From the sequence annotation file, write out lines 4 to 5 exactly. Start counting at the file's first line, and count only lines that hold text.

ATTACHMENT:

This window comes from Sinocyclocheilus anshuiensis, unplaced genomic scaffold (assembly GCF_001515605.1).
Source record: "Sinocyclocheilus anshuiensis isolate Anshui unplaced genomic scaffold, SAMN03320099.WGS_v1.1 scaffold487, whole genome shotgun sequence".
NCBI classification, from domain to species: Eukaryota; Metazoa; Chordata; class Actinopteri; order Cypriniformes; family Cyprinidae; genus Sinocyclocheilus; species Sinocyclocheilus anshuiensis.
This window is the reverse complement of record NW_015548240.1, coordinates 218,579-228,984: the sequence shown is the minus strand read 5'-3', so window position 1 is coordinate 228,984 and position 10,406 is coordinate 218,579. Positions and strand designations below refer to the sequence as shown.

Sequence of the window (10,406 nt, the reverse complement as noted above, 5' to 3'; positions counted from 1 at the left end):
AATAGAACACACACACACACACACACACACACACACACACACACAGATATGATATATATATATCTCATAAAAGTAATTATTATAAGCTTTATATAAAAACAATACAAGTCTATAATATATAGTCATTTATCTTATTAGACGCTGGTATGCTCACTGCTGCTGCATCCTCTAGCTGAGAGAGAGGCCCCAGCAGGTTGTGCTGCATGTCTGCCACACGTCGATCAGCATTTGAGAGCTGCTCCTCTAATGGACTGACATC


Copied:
This window is the reverse complement of record NW_015548240.1, coordinates 218,579-228,984: the sequence shown is the minus strand read 5'-3', so window position 1 is coordinate 228,984 and position 10,406 is coordinate 218,579. Positions and strand designations below refer to the sequence as shown.

Sequence of the window (10,406 nt, the reverse complement as noted above, 5' to 3'; positions counted from 1 at the left end):